MURRAY, Utah — Residents and history-lovers of downtown Murray are trying to save an iconic theater on State Street. It’s been an ongoing project for years full of progress, then letdowns, and now, uncertainty.
It’s been years since the community has been able to walk through the doors of the Murray Theater and see a show. Theater-goers feel like it’s now or never to remove the gates once and for all.
“We are continuing to fight for the icons that we have left,” said Rachel Morot, president of the Historic Murray First Foundation organization.
Citizens of Murray have wanted to renovate the theater for years. It even received over $3 million dollars from the county.
Clark Bullen with the Murray Cultural Arts Board said the theater would have been completely renovated by now if the pandemic hadn’t struck. That put a hold on all plans, construction and the funding that they had.
“It takes the wind out of your sails when that was one of the things you could count on,” he said.
He said the funding is now in the hands of the city council, as is the fate of transforming this theater to what it once was.
“I believe this is our only chance to get all the funding together to actually bring this project to fruition that the city’s been working on for a very long time,” said Bullen.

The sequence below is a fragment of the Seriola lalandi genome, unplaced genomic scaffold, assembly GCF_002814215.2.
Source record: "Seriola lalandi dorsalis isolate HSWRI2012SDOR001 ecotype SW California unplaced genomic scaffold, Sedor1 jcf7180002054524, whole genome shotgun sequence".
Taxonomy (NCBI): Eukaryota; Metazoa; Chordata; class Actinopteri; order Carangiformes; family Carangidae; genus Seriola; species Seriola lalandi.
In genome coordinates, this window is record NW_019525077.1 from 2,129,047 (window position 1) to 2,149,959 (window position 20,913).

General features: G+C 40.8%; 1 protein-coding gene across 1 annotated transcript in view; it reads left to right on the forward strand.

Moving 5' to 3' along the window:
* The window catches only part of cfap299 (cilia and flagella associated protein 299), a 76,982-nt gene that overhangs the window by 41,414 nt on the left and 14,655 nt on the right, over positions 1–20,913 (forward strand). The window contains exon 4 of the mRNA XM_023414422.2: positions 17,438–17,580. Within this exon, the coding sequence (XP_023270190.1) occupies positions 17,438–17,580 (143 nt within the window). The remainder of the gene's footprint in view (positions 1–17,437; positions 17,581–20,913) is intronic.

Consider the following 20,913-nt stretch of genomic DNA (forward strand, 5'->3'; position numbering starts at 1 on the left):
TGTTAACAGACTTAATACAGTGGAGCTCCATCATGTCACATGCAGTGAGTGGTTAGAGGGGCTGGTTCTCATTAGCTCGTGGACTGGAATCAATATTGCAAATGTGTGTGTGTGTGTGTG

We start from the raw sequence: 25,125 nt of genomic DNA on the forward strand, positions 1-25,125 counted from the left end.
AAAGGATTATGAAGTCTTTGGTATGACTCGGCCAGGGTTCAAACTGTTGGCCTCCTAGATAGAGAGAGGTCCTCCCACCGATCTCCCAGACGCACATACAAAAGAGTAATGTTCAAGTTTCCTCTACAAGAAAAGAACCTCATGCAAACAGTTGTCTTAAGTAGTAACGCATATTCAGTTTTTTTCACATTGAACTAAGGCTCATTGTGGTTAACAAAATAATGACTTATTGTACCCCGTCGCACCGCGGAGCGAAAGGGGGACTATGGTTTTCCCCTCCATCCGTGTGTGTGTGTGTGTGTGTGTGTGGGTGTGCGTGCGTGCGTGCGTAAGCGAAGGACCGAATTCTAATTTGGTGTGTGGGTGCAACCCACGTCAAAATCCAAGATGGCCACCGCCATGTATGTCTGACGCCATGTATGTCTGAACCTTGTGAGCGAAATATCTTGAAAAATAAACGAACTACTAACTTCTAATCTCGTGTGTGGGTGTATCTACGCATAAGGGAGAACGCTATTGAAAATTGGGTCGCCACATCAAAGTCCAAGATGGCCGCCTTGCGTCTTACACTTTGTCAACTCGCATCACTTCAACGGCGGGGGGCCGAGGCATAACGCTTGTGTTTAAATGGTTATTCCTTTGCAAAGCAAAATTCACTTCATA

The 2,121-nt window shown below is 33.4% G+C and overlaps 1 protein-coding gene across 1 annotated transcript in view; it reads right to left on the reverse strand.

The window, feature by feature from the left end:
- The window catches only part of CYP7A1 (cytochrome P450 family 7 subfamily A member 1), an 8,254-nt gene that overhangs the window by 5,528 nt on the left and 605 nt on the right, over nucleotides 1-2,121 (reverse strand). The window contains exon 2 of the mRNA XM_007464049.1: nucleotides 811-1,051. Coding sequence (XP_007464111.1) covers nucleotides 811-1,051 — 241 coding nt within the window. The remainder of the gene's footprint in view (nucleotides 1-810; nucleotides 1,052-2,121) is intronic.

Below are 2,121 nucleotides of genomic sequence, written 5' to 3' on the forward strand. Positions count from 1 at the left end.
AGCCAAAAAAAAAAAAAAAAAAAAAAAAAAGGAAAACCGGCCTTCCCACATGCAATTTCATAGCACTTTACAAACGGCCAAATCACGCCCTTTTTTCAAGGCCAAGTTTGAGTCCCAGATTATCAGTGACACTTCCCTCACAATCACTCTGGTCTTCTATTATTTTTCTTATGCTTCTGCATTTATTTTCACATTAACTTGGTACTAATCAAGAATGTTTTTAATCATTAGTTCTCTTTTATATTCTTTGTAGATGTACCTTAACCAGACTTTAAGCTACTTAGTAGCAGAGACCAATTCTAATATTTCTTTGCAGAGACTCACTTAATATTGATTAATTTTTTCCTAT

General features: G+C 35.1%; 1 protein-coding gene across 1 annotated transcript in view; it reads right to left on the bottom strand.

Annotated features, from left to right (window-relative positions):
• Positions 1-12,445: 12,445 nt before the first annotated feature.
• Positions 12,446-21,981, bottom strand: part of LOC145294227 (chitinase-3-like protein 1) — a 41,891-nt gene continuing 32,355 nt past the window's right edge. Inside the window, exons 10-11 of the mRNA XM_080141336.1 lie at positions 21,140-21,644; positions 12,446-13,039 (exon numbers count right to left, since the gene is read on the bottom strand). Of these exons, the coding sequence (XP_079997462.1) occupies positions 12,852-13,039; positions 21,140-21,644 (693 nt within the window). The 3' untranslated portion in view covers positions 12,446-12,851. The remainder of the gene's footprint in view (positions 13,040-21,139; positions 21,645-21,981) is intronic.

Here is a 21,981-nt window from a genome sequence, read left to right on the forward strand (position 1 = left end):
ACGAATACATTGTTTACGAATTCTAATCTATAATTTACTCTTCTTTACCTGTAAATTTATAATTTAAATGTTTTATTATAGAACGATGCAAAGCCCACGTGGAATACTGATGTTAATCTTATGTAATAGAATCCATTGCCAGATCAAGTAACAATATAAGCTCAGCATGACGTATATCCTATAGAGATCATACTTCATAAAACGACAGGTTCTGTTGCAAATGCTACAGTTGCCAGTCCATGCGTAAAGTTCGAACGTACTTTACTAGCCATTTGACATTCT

The theater first opened in 1938 and is listed on the National Register of Historic Places. It’s one of the few examples of Art Moderne architecture in the state.
“That’s kind of a rarity in Utah,” said Morot. “You don’t see a lot of that style. That’s kind of something you’d see more in Miami or L.A.”
Bullen said restoring the theater is key to bringing life back to the downtown area.
“This is supposed to be the catalyst. The thing that starts the revitalization of downtown,” he said.
Supporters of the project are asking donors to commit financially and for the community to reach out to council members. They fear if there’s no funding to bring the theater back, it’ll put the venue at risk of getting sold and potentially demolished.
“It’s a lesson we learn the hard way all the time: we don’t realize what we have until it’s gone. And once it’s gone, there’s no bringing it back,” said Morot.
The project already has funding from the county, but it now needs help from the City of Murray and other donors. The city has already spent $200,000 on renovations.
According to Morot and Bullen, the council will have a meeting Wednesday to discuss funding for the project.
"Alexander’s Ragtime Band" was the first movie presented at the theater in 1938. If the theater re-opens, the Historic Murray First Foundation thinks the venue should show that film again in honor of the original opening.